Date of Award
Master of Science
Agricultural and Biosystems Engineering
Agricultural and Biosystems Engineering; Environmental Science
Amy L Kaleita
Historically, the geologically-young Des Moines Lobe of Iowa was a complex wetland system. These geographically-isolated upland wetlands, frequently referred to as prairie potholes, have been methodically drained since the late 19th century to increase arable land for row crop agriculture. The complex and varying hydrology of prairie potholes, largely classified as semi-permanent wetlands, including their connection to downstream waters, has been the subject of many legal debates without strong scientific consensus regarding their impacts. The investigations of prairie potholes in this thesis attempt to build a cohesive narrative and develop tools to help clarify the impacts of agricultural management actions on pothole hydrology and subsequently, the general hydrologic behavior of farmed prairie potholes. Specifically, our investigations focus on, 1) Improving on the methodology of the AnnAGNPS modeling framework, used to model the hydrology of individual prairie potholes; 2) Generating a broader characterization of hydrologic responses to land management and climate variables within potholes using AnnAGNPS simulations; 3) Creating a simplified machine learning model to assess the relative flood risk of individual prairie potholes; and 4) Developing an accessible tool to educate and inform agricultural decision makers on the impacts of their management decisions on prairie pothole hydrology. First, we successfully calibrated 6 prairie pothole watershed models in the DML. Observations from these efforts include the following: 1) Updates to AnnAGNPS source code allow for wetland volumetric calibration as opposed to depth calibration. 2) As watersheds grow, AnnAGNPS becomes limiting in modeling a connected, spill-and-fill network of potholes. 3) Equifinality is a major issue but can be addressed by multiple statistical parameters and reproducible methods. Second, we modeled each prairie pothole using 28 different scenarios and 25 years of climate data and assessed changes in flooding. Results suggest that the opposing actions of drainage investment and significant land retirement both provide substantial reduction in pothole flooding, while tillage practices and pothole retirement provide moderate to minimal reduction. However, the frequency, extents and duration of flooding displayed in simulations suggest that many farmed potholes would continue to experience significant crop loss despite drainage investment. We also note that this flooding is highly exacerbated in high-precipitation years and that changing climate could continue to reduce the viability of farming these marginal areas. Third, we calibrated and validated a random forest machine learning model to predict pothole flood risk using a unique flood risk metric. Our risk prediction model outputs a numerical rank to characterize specific land management scenarios which were previously modeled. This strongly performing regression is constrained to potholes which are semi-permanent and may be actively farmed under natural or altered conditions. The model tree structures and predicted risk values are able to be utilized for assessing relative impacts of management actions on characteristic, general flood risk for a farmable prairie pothole. Finally, we incorporated the random forest model into an interactive web-based R Shiny Application available for public use. Dynamic interaction with inputs and outputs via this app, named the Prairie Pothole Management Support Tool (PPMST), enable users to assess prairie potholes individually and under multiple alternative scenarios. The PPMST is a capable tool for educational and information purposes with the audience being primary agricultural decision makers in the Des Moines Lobe of Iowa, whether landowners, renters, conservationists, or other stakeholders in row crop agricultural production. Cumulatively, this work improves our understanding of field-scale prairie pothole inundation dynamics across a range of management scenarios while improving and developing tools for quantitative and qualitative flood risk assessments.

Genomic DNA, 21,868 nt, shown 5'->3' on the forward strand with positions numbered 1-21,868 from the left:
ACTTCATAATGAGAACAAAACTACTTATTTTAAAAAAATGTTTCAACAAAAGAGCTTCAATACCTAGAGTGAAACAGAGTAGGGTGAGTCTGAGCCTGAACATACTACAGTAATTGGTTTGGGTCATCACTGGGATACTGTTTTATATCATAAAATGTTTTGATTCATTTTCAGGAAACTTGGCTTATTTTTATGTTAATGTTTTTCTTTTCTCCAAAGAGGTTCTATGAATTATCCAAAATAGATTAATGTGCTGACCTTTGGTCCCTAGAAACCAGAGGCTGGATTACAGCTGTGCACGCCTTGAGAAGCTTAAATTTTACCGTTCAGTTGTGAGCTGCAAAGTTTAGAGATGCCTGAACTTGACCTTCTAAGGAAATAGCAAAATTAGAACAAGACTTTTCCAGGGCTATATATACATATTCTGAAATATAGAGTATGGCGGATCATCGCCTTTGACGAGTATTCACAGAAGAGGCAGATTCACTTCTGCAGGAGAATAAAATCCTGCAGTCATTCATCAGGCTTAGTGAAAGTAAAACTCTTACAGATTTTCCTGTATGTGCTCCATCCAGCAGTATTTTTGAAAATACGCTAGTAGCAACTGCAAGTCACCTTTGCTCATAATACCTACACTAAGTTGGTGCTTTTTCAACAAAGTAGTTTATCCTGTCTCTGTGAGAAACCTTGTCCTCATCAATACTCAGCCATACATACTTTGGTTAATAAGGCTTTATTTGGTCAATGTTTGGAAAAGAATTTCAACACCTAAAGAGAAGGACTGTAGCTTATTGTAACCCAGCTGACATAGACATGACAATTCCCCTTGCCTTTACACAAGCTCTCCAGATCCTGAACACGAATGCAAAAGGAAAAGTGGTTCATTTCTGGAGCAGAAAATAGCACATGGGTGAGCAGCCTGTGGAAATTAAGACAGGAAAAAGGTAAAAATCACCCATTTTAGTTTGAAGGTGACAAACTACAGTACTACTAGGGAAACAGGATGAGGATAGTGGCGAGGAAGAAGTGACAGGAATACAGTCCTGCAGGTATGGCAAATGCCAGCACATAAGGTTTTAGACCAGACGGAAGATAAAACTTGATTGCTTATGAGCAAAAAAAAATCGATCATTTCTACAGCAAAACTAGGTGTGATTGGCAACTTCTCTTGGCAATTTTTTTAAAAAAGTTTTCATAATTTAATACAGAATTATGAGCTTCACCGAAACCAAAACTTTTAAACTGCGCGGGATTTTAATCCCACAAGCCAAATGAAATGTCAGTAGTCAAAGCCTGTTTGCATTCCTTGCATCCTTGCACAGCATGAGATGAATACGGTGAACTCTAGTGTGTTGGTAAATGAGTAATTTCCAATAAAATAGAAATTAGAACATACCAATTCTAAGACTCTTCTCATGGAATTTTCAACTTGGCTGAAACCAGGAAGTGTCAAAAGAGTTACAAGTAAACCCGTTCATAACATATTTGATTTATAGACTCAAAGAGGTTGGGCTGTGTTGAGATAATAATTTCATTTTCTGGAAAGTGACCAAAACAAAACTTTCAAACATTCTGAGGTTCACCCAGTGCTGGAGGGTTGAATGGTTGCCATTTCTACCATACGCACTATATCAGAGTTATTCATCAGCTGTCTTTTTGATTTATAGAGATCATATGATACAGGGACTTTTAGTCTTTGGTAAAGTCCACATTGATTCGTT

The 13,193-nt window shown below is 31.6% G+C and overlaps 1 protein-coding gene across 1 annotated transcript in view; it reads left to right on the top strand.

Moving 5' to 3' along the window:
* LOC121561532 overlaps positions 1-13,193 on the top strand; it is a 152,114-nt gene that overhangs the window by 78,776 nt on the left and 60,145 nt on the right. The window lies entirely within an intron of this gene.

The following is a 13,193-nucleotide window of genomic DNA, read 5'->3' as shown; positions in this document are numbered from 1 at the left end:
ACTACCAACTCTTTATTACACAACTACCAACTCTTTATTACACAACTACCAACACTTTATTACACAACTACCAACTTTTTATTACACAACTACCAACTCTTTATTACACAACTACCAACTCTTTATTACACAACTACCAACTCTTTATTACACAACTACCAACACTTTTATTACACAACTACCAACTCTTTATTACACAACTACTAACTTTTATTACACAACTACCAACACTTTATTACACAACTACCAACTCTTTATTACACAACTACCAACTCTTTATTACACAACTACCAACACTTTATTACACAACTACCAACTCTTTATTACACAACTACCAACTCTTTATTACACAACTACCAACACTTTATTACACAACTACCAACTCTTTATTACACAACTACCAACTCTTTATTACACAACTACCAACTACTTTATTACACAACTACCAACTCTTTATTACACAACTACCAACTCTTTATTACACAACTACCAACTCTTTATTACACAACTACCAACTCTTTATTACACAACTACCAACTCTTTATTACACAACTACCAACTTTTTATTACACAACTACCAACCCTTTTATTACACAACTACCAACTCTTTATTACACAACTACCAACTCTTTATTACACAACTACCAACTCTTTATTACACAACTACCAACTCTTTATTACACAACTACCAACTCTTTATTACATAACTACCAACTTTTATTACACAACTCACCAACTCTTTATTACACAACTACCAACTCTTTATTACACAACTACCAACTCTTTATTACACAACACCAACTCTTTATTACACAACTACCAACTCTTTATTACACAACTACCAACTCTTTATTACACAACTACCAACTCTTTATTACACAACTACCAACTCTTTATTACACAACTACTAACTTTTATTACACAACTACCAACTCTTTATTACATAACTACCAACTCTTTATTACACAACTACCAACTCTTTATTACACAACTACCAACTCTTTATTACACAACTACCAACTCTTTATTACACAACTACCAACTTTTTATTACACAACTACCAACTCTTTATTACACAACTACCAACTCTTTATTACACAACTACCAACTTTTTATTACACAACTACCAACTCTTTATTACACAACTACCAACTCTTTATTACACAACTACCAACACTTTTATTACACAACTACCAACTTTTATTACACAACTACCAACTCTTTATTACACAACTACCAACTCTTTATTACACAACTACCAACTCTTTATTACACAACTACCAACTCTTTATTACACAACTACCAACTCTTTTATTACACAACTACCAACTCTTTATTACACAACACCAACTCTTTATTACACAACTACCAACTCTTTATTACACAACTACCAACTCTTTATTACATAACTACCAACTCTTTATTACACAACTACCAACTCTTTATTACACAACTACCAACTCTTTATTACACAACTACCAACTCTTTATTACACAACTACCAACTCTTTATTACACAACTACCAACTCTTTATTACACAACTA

Nahkala, Brady, "Watershed modeling and random forest flood risk classification of farmed prairie potholes" (2020). Graduate Theses and Dissertations. 18367.